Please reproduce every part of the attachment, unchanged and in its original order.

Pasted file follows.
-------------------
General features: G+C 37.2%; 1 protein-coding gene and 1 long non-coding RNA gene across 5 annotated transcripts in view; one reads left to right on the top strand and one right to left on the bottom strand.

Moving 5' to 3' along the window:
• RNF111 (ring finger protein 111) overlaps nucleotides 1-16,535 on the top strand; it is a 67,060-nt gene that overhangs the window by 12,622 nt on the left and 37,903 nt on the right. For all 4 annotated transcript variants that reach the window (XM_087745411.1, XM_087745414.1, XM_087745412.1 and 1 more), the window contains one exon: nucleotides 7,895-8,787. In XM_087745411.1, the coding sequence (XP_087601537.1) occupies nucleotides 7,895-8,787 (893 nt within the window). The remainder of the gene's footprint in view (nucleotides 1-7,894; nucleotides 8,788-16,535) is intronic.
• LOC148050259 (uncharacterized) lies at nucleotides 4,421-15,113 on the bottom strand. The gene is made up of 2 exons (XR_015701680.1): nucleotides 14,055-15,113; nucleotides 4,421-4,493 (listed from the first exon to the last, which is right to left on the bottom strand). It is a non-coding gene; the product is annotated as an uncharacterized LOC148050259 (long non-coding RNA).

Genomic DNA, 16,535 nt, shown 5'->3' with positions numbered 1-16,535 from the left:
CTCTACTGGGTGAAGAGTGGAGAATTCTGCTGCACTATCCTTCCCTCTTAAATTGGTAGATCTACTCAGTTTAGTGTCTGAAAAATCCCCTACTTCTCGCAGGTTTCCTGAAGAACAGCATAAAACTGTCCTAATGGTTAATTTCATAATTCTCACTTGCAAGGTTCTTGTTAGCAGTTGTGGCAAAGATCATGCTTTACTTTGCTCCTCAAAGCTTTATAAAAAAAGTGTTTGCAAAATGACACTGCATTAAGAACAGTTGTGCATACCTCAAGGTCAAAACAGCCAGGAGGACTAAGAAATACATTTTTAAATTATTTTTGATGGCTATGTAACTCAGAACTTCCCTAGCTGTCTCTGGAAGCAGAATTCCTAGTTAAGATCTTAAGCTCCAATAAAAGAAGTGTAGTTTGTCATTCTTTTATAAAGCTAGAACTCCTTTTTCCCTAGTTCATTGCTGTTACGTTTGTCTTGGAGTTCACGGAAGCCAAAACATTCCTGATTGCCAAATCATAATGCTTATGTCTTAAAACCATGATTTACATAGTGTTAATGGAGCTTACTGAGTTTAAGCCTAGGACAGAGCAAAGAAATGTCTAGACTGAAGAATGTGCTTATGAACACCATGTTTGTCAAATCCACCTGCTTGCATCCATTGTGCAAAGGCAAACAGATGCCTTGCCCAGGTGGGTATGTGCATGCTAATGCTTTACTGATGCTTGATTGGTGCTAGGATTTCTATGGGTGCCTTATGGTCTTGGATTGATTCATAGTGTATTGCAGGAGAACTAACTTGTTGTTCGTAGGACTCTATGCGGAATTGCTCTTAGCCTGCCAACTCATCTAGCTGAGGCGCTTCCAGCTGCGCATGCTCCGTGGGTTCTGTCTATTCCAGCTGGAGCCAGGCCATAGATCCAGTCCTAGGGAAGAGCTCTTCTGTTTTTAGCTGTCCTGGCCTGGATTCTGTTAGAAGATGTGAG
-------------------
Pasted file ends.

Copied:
General features: G+C 37.2%; 1 protein-coding gene and 1 long non-coding RNA gene across 5 annotated transcripts in view; one reads left to right on the top strand and one right to left on the bottom strand.

Moving 5' to 3' along the window:
• RNF111 (ring finger protein 111) overlaps nucleotides 1-16,535 on the top strand; it is a 67,060-nt gene that overhangs the window by 12,622 nt on the left and 37,903 nt on the right. For all 4 annotated transcript variants that reach the window (XM_087745411.1, XM_087745414.1, XM_087745412.1 and 1 more), the window contains one exon: nucleotides 7,895-8,787. In XM_087745411.1, the coding sequence (XP_087601537.1) occupies nucleotides 7,895-8,787 (893 nt within the window). The remainder of the gene's footprint in view (nucleotides 1-7,894; nucleotides 8,788-16,535) is intronic.
• LOC148050259 (uncharacterized) lies at nucleotides 4,421-15,113 on the bottom strand. The gene is made up of 2 exons (XR_015701680.1): nucleotides 14,055-15,113; nucleotides 4,421-4,493 (listed from the first exon to the last, which is right to left on the bottom strand). It is a non-coding gene; the product is annotated as an uncharacterized LOC148050259 (long non-coding RNA).

Genomic DNA, 16,535 nt, shown 5'->3' with positions numbered 1-16,535 from the left:
CTCTACTGGGTGAAGAGTGGAGAATTCTGCTGCACTATCCTTCCCTCTTAAATTGGTAGATCTACTCAGTTTAGTGTCTGAAAAATCCCCTACTTCTCGCAGGTTTCCTGAAGAACAGCATAAAACTGTCCTAATGGTTAATTTCATAATTCTCACTTGCAAGGTTCTTGTTAGCAGTTGTGGCAAAGATCATGCTTTACTTTGCTCCTCAAAGCTTTATAAAAAAAGTGTTTGCAAAATGACACTGCATTAAGAACAGTTGTGCATACCTCAAGGTCAAAACAGCCAGGAGGACTAAGAAATACATTTTTAAATTATTTTTGATGGCTATGTAACTCAGAACTTCCCTAGCTGTCTCTGGAAGCAGAATTCCTAGTTAAGATCTTAAGCTCCAATAAAAGAAGTGTAGTTTGTCATTCTTTTATAAAGCTAGAACTCCTTTTTCCCTAGTTCATTGCTGTTACGTTTGTCTTGGAGTTCACGGAAGCCAAAACATTCCTGATTGCCAAATCATAATGCTTATGTCTTAAAACCATGATTTACATAGTGTTAATGGAGCTTACTGAGTTTAAGCCTAGGACAGAGCAAAGAAATGTCTAGACTGAAGAATGTGCTTATGAACACCATGTTTGTCAAATCCACCTGCTTGCATCCATTGTGCAAAGGCAAACAGATGCCTTGCCCAGGTGGGTATGTGCATGCTAATGCTTTACTGATGCTTGATTGGTGCTAGGATTTCTATGGGTGCCTTATGGTCTTGGATTGATTCATAGTGTATTGCAGGAGAACTAACTTGTTGTTCGTAGGACTCTATGCGGAATTGCTCTTAGCCTGCCAACTCATCTAGCTGAGGCGCTTCCAGCTGCGCATGCTCCGTGGGTTCTGTCTATTCCAGCTGGAGCCAGGCCATAGATCCAGTCCTAGGGAAGAGCTCTTCTGTTTTTAGCTGTCCTGGCCTGGATTCTGTTAGAAGATGTGAG